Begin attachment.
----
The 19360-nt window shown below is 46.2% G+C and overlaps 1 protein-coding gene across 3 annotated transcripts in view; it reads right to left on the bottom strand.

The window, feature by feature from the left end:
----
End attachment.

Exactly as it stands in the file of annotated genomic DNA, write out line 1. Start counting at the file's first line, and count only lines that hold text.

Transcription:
The 19360-nt window shown below is 46.2% G+C and overlaps 1 protein-coding gene across 3 annotated transcripts in view; it reads right to left on the bottom strand.